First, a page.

Union jack replaced with Welsh flag after dispute

Peter Williams standing in front of Shire Hall
Peter Williams has campaigned for the flag to be flown outside Shire Hall in Monmouth

A retired teacher is claiming victory after the Wales flag was raised at one of Monmouthshire's most prominent buildings and the union jack lowered.

Shire Hall in Monmouth has agreed to fly the red dragon following a complaint by Peter Williams.

He said flying the UK flag displayed a lack of respect towards Welsh culture.

Shire Hall said it had been following UK government guidelines but was now flying the Red Dragon "after feedback and comments from the community".

Mr Williams has been in dispute with the building's management since last June, but the row escalated on 1 March this year when the former deputy head teacher realised the council-owned building - which houses a museum and is run by Monmouthshire council - was not following what staff had told him was its policy of flying the Welsh flag on St David's Day.

"It's a disgrace no Welsh flag was flown on St David's Day," Mr Williams told the Local Democracy Reporting Service.

He added he was told it was not flown on the Welsh patron saint's day because of a hail storm and a weak flag pole.

Peter Williams
Peter Williams first raised concerns in June 2023 when he was told the union jack must be flown above the Welsh banner

He established the venue had been following guidance on flag flying issued by the UK government that only applied to England.

Once this had been pointed out, Mr Williams said staff at the building were "very supportive and dismayed by the situation", and that the Welsh flag "is now flying proudly on Monmouth Shire Hall".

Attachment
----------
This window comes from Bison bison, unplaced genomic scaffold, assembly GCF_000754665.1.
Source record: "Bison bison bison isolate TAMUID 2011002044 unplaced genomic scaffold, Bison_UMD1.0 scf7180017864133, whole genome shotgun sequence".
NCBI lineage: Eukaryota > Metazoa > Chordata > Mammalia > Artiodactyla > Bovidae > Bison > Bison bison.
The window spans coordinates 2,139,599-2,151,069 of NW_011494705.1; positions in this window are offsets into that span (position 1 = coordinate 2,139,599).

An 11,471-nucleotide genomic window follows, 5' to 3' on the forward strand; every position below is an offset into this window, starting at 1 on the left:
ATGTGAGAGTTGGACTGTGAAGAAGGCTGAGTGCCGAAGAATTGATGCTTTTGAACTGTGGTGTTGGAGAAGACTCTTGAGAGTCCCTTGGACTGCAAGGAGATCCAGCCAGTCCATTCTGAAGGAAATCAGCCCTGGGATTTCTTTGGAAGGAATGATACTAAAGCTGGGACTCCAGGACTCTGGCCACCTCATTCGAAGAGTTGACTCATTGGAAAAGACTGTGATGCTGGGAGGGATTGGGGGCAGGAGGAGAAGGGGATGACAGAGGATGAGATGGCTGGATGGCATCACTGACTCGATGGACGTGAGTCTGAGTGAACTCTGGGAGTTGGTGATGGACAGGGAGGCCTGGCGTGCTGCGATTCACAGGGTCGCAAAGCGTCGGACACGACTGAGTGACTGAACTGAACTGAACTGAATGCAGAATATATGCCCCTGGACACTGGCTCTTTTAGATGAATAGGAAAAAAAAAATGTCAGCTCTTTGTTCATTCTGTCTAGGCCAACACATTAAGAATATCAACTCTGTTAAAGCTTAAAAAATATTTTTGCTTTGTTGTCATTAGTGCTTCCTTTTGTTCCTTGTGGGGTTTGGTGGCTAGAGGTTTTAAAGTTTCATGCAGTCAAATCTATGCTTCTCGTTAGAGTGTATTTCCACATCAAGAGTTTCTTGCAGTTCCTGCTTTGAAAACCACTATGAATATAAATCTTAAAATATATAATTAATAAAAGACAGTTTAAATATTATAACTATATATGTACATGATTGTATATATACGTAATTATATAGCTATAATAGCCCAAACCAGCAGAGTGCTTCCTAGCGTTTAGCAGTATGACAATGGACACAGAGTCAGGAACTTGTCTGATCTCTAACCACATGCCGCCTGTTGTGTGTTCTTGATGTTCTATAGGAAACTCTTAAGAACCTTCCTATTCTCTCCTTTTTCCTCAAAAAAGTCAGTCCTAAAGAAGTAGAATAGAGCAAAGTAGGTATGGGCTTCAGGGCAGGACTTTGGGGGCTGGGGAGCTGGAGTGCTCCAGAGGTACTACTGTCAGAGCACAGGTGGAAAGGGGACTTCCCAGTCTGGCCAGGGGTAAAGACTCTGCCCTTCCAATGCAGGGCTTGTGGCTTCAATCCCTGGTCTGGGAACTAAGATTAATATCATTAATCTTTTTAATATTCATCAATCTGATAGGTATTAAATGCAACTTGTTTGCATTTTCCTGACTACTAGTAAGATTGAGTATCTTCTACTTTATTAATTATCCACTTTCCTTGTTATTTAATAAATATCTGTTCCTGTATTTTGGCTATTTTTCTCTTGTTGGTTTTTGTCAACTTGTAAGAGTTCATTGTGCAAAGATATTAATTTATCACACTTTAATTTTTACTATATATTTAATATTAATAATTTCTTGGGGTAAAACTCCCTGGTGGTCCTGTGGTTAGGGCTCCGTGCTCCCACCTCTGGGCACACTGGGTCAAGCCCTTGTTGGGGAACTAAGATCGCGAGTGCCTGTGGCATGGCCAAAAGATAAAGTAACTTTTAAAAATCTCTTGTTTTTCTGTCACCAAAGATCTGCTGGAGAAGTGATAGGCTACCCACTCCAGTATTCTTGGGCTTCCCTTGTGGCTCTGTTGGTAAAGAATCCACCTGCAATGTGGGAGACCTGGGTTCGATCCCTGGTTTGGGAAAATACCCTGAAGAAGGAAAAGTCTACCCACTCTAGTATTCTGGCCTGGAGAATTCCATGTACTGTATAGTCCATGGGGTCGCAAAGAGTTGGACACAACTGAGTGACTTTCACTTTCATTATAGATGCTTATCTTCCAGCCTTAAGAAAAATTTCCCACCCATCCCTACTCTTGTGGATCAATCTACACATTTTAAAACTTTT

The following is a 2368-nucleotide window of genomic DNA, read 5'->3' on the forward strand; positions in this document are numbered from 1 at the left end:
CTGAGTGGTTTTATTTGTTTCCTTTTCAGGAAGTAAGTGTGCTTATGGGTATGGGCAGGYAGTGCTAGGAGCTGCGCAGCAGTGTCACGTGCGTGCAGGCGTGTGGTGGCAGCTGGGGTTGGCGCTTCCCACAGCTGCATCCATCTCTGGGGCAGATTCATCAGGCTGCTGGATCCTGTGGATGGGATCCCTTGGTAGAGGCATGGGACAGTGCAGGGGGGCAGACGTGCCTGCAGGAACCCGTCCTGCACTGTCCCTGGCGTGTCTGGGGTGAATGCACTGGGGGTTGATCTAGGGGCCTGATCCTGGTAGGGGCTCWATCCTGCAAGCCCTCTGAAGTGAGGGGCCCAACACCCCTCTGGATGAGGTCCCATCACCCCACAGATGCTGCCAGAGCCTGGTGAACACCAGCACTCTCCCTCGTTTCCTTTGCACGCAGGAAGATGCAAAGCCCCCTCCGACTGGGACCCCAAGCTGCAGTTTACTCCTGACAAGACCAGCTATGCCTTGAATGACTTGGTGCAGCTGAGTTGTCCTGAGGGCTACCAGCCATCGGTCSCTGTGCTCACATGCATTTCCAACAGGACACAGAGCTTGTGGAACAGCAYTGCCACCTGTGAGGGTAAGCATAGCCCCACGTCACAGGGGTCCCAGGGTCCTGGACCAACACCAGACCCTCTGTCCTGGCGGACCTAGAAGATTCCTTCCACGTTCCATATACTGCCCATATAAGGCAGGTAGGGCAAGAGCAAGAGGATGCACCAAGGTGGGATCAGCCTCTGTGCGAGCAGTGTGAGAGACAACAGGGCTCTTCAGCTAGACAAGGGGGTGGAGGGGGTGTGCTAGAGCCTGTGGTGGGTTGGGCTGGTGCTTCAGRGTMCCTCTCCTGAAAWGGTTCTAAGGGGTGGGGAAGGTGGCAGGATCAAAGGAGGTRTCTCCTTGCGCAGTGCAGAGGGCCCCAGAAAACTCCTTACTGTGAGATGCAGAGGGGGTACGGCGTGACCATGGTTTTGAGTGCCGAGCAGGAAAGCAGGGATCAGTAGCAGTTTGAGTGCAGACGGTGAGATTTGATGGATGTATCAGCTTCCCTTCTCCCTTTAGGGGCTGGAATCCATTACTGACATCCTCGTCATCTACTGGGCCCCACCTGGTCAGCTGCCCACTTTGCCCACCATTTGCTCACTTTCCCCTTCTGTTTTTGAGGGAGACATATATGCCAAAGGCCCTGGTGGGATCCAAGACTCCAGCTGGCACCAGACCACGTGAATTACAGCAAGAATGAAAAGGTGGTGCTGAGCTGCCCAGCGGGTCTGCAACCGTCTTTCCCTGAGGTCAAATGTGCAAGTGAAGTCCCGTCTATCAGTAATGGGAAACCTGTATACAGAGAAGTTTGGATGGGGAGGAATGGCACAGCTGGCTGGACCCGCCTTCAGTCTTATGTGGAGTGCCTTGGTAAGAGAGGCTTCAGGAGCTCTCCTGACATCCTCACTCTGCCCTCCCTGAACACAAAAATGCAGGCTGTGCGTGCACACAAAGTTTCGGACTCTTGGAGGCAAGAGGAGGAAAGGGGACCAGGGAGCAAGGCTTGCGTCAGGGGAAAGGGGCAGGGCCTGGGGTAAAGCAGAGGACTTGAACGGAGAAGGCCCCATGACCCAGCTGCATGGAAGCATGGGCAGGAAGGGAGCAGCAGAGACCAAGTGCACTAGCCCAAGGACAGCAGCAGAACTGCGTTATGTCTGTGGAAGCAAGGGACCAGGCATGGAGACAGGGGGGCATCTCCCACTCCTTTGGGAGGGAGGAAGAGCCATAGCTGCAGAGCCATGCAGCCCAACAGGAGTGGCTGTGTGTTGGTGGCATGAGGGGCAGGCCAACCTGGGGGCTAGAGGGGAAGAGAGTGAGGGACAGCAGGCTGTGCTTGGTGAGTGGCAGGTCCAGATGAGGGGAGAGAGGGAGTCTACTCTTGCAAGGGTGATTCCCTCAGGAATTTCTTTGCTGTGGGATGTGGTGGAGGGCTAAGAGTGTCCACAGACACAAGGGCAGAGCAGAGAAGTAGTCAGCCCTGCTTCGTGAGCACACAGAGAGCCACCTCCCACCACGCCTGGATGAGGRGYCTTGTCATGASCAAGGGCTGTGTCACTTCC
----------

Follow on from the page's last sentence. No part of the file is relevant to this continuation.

It is an 18th Century Grade I-listed building that was the location of the high treason trial for Chartist leaders for their role in the Newport Rising of the mid-19th century.

Mr Williams first raised concerns in June 2023 when he was told the union jack must be flown above the Welsh banner but the "integrity of the flagpole" meant that was not possible.

Staff then emailed him a copy of the protocol it was following, titled UK Government: Flying Flags; A plain English Guide.

Mr Williams said he then pointed out the protocol applies only in England, and that he later received confirmation from the Welsh government it had issued no diktat to local authorities on flying flags from their buildings.

A royal fan holds aloft the Welsh flag outside Buckingham Palace
Shire Hall had been following guidance for buildings in England

"I've had no response on who is responsible for implementing English guidelines here in Wales," said Mr Williams, who moved with his wife to Monmouthshire in November 2020.

He is originally from Aberdare but had spent more than 30 years living in the West Midlands in England.

He said he was concerned flying the union jack was symptomatic of a lack of respect towards Welsh culture in the area.

"I just picked up the vibe in Monmouth that there is anti-Welsh sentiment such as letters in the newspapers complaining about the Welsh language or bilingualism," he added.

A Monmouthshire council spokesman said: "After feedback and comments from the community about flying the Welsh flag, we are proudly doing so for the coming months at the Shire Hall.

"We will review options to consider flag mountings and future arrangements."